Chapter 130

Lieutenant Corvus’ domain, Ceres’ incense and some nifty wind magic from Azure – concealed by this trifecta of magic, we managed to infiltrate our way into the heart of the Dungeon without much difficulty. The problem was that the route we had chosen led directly to the hatchery of the ants, the area with the strictest defences in the entire labyrinth.

Just as we reached the entrance of the hatchery, we were greeted by a deluge of blue flames. If not for the prior warning from Luke, our veteran earth mage, we’d have been turned into six, very charred corpses. As it was, the shadows around Lieutenant Corvus twisted and warped, forming into the shape of two gigantic wings that wrapped around us protectively. We were a rock amidst the river of flame and it split, flowing around us.

After an interminable amount of time, the flames gradually subsided, leaving us unharmed – if a bit scorched – and giving us our first glimpse of the hatchery and our assailant. Once again, I was struck by the grotesque beauty of the creatures. The ordinary fire ants had ruby-red crystalline carapaces that grew clearer and harder the further they advanced down their path of cultivation. Under direct sunlight, they glittered like gems, dangerous in their beauty. The ants of the colony affected by the machinations of the Duchess’ mother, looked completely different. Instead of the crystalline carapaces of their cousins, their exoskeletons were a sooty black. Their joints glowed with their internal blue flames, giving them a different, more sinister aesthetic.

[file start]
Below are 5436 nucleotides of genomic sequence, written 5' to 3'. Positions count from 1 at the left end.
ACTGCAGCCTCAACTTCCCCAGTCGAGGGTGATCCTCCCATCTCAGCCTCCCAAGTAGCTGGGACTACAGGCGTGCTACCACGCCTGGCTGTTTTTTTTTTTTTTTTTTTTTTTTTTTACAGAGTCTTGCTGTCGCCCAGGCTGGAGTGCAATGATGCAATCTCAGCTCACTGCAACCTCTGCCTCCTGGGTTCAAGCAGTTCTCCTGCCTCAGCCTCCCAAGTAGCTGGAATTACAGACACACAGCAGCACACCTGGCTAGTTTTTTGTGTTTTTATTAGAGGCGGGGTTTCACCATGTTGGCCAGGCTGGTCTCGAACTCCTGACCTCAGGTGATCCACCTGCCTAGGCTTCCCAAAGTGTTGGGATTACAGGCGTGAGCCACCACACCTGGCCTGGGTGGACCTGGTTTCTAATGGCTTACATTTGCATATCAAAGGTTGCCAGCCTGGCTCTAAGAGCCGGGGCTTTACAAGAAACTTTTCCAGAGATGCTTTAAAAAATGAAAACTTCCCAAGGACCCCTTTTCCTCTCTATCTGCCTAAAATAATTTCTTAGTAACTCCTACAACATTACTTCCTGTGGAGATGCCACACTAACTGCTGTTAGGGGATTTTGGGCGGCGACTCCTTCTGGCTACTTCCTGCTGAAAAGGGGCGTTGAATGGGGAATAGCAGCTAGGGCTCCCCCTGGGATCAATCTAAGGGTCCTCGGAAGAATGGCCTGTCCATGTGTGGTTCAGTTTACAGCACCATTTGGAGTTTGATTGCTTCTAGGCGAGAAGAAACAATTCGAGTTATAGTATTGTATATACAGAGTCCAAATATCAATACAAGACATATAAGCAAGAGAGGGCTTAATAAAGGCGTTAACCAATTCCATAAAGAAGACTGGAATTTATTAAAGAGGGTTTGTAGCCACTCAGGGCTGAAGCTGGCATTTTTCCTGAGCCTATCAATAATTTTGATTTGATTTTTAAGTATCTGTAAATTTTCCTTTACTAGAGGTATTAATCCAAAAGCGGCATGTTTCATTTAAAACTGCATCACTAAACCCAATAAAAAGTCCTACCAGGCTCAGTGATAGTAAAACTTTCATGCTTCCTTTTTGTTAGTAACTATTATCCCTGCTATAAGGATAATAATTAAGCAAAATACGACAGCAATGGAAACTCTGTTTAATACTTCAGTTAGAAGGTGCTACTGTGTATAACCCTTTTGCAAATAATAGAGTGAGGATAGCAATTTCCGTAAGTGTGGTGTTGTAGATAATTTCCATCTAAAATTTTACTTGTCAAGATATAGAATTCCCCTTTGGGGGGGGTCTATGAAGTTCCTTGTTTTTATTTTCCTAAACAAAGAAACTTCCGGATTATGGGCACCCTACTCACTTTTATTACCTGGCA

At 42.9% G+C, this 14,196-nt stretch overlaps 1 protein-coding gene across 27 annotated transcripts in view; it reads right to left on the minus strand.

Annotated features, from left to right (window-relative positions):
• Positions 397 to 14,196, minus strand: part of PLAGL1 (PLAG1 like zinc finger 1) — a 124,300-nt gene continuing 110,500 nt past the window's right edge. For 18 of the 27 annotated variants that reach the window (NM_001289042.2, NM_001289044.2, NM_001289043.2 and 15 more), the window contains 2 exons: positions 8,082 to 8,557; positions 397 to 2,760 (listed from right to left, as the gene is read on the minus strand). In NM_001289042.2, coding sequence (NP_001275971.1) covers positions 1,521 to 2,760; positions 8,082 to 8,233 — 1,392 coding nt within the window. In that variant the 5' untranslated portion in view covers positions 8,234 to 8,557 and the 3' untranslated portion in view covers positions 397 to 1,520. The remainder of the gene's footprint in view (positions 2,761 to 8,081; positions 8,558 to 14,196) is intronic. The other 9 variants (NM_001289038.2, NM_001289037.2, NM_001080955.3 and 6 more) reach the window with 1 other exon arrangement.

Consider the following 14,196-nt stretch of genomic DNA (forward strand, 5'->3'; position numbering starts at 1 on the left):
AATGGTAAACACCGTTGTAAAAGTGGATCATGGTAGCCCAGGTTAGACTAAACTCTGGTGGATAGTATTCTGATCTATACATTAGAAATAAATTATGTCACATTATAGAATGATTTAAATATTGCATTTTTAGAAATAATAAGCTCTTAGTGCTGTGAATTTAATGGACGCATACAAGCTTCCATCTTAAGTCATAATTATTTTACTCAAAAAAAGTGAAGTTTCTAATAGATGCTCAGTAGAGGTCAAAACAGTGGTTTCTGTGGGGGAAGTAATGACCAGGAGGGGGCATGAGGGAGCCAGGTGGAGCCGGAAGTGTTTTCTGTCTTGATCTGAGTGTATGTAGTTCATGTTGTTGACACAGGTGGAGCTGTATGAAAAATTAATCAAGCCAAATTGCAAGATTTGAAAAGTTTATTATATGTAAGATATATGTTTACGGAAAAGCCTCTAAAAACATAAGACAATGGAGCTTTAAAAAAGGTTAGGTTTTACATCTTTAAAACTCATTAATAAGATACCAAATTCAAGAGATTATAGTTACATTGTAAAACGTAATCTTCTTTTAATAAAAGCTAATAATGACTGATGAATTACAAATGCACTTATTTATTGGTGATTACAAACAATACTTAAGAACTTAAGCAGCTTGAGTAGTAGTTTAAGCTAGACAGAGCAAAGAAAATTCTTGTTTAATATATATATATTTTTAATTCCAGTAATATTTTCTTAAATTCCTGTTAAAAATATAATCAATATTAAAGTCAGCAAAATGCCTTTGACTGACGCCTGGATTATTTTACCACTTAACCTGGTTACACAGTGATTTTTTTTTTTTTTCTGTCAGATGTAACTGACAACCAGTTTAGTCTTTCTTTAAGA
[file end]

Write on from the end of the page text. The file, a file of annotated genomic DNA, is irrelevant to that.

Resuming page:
The hatchery was a large, elliptical cavern hollowed out from the same dark volcanic rock as the rest of the Dungeon. Veins of fire stones ran through the walls, lighting the area with a dim red glow. The walls and the ceilings were covered by a transparent blue mucus. Embedded within the jelly-like substance were thousands of tiny eggs that glowed with a dim blue iridescence due to the mana suffusing them. From the information Luke had obtained from his survey of the terrain, there were more than ten such chambers linked by a network of tunnels. But this cavern was the only one connected to the main labyrinth, so if anyone wanted to reach the other chambers, they would have to go through this one – the perfect place to station a guard.

The ant that had attacked us, judging from its size and intense mana fluctuations, was a Tier 4. When we had chosen this route, we had been prepared to face the blockade of at least one Tier 4 ant at this juncture. The hatchery was simply too important to leave unguarded, no matter how intense the tactical situation of the civil war. Thankfully, there was only one such guard. In the eventuality that there were more, we would have had to beat a hasty retreat.

Using my mana senses, I located the tunnel leading out of the chamber that had the highest density of mana. It was the one most likely to lead to the core. From the moment we had entered the Dungeon the density of mana had increased the further we had penetrated into it, until at this point, the air was practically buzzing with it.